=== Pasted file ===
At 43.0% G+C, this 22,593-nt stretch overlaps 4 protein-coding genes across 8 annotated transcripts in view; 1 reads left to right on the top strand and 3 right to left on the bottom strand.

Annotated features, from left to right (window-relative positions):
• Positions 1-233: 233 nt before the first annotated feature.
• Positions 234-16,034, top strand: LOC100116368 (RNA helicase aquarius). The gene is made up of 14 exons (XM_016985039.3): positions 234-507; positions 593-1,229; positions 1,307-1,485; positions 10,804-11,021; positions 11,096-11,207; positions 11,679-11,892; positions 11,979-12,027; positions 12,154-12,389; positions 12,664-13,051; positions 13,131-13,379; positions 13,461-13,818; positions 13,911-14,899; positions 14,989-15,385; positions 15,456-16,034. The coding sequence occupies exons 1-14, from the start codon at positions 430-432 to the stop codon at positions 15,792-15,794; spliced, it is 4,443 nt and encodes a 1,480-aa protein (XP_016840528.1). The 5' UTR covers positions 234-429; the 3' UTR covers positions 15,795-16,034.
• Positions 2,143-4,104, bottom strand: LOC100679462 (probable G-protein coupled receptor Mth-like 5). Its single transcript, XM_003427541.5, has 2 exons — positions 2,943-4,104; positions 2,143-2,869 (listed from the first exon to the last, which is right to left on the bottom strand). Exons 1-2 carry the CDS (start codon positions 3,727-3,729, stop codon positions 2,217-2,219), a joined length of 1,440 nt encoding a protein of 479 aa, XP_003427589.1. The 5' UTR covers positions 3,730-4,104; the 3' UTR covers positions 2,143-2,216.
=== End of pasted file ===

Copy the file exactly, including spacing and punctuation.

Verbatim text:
At 43.0% G+C, this 22,593-nt stretch overlaps 4 protein-coding genes across 8 annotated transcripts in view; 1 reads left to right on the top strand and 3 right to left on the bottom strand.

Annotated features, from left to right (window-relative positions):
• Positions 1-233: 233 nt before the first annotated feature.
• Positions 234-16,034, top strand: LOC100116368 (RNA helicase aquarius). The gene is made up of 14 exons (XM_016985039.3): positions 234-507; positions 593-1,229; positions 1,307-1,485; positions 10,804-11,021; positions 11,096-11,207; positions 11,679-11,892; positions 11,979-12,027; positions 12,154-12,389; positions 12,664-13,051; positions 13,131-13,379; positions 13,461-13,818; positions 13,911-14,899; positions 14,989-15,385; positions 15,456-16,034. The coding sequence occupies exons 1-14, from the start codon at positions 430-432 to the stop codon at positions 15,792-15,794; spliced, it is 4,443 nt and encodes a 1,480-aa protein (XP_016840528.1). The 5' UTR covers positions 234-429; the 3' UTR covers positions 15,795-16,034.
• Positions 2,143-4,104, bottom strand: LOC100679462 (probable G-protein coupled receptor Mth-like 5). Its single transcript, XM_003427541.5, has 2 exons — positions 2,943-4,104; positions 2,143-2,869 (listed from the first exon to the last, which is right to left on the bottom strand). Exons 1-2 carry the CDS (start codon positions 3,727-3,729, stop codon positions 2,217-2,219), a joined length of 1,440 nt encoding a protein of 479 aa, XP_003427589.1. The 5' UTR covers positions 3,730-4,104; the 3' UTR covers positions 2,143-2,216.